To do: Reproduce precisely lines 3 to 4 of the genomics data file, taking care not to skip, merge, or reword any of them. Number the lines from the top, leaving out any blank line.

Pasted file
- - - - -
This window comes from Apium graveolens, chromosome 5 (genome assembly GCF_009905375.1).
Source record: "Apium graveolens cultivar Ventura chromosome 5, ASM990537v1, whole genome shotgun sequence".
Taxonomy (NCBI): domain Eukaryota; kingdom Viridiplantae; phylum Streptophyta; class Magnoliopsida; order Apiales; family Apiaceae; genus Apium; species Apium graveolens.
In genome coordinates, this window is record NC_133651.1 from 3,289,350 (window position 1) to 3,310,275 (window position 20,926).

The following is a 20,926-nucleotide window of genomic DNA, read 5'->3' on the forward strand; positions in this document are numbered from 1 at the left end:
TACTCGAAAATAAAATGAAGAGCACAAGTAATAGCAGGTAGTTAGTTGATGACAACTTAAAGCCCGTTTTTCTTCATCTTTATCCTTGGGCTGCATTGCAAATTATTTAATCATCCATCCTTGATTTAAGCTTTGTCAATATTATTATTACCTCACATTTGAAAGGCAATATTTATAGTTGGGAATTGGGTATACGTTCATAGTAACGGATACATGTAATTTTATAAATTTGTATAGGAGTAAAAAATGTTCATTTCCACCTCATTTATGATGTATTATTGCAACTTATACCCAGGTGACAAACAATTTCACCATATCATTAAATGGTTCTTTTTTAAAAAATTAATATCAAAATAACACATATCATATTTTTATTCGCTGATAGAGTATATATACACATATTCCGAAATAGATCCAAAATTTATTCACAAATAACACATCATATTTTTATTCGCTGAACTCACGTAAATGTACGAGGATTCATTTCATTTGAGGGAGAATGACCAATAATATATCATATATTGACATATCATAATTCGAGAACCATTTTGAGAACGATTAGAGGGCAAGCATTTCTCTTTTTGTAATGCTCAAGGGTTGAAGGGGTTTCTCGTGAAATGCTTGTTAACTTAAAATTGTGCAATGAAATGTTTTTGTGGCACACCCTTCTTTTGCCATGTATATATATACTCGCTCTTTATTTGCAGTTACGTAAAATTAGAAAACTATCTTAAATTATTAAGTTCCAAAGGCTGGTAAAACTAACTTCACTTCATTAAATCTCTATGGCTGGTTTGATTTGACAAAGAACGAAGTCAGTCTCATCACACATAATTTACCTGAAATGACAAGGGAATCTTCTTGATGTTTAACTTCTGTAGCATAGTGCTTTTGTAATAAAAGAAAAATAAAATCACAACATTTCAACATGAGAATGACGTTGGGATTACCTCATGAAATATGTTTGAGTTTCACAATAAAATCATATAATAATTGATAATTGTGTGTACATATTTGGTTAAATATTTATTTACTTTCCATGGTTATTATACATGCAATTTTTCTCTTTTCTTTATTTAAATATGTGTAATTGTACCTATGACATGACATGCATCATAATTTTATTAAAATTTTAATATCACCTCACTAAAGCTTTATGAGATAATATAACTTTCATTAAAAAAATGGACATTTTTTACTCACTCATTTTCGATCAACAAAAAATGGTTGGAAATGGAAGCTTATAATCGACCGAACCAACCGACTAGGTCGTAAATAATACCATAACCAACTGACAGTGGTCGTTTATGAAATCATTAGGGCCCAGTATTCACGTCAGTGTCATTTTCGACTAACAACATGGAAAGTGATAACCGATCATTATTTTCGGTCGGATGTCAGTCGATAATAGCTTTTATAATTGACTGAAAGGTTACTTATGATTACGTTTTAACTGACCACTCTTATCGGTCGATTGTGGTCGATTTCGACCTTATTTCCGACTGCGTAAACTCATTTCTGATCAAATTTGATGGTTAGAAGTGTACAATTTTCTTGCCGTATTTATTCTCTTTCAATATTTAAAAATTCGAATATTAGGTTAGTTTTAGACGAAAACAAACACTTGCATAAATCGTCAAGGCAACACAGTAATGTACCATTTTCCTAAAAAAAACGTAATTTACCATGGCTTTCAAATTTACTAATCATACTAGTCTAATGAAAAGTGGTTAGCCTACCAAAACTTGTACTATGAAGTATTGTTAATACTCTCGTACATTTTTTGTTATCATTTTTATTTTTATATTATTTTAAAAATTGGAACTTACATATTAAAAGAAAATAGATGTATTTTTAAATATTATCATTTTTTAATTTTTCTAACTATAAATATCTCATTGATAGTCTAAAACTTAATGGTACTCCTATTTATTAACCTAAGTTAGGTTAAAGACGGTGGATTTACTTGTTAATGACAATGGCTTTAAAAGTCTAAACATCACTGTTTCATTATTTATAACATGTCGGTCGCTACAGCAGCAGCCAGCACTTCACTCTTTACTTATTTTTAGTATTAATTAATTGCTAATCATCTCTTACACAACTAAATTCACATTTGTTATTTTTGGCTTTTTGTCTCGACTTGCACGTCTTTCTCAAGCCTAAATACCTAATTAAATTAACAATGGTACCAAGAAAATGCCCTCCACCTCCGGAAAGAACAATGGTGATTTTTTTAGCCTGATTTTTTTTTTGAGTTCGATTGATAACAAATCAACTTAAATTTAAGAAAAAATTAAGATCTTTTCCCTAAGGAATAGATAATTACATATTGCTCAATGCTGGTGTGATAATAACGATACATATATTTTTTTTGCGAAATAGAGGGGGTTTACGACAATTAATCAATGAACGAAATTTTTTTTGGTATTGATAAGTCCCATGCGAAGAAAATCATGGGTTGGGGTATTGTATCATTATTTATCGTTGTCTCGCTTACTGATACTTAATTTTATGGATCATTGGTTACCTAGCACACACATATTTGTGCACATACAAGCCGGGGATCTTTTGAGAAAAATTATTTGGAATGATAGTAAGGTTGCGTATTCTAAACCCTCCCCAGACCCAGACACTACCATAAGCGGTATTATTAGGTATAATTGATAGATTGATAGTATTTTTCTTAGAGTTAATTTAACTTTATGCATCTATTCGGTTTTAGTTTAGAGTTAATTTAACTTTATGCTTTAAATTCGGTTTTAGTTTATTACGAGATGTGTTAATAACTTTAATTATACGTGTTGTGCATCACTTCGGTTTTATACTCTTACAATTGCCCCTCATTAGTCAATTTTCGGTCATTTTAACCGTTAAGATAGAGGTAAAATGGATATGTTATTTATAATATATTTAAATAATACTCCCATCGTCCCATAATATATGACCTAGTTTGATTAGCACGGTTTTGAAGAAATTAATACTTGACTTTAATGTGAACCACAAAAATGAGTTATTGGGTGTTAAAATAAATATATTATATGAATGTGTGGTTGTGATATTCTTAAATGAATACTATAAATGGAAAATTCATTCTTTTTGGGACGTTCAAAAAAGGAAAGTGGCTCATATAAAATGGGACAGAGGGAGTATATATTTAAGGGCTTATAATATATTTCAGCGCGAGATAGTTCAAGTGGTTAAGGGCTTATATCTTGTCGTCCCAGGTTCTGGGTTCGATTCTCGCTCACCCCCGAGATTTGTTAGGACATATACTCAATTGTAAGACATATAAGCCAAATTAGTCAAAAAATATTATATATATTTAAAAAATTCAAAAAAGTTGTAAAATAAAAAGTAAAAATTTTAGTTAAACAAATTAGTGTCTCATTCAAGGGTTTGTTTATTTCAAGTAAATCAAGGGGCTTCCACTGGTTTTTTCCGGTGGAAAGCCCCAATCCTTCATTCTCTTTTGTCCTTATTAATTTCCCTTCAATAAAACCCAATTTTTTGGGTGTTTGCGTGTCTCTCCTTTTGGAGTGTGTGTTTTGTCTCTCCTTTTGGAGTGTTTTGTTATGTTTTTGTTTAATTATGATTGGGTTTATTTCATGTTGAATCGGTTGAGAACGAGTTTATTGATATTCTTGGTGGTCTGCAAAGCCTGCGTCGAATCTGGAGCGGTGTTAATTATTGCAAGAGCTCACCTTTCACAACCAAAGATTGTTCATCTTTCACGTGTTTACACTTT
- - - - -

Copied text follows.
Taxonomy (NCBI): domain Eukaryota; kingdom Viridiplantae; phylum Streptophyta; class Magnoliopsida; order Apiales; family Apiaceae; genus Apium; species Apium graveolens.
In genome coordinates, this window is record NC_133651.1 from 3,289,350 (window position 1) to 3,310,275 (window position 20,926).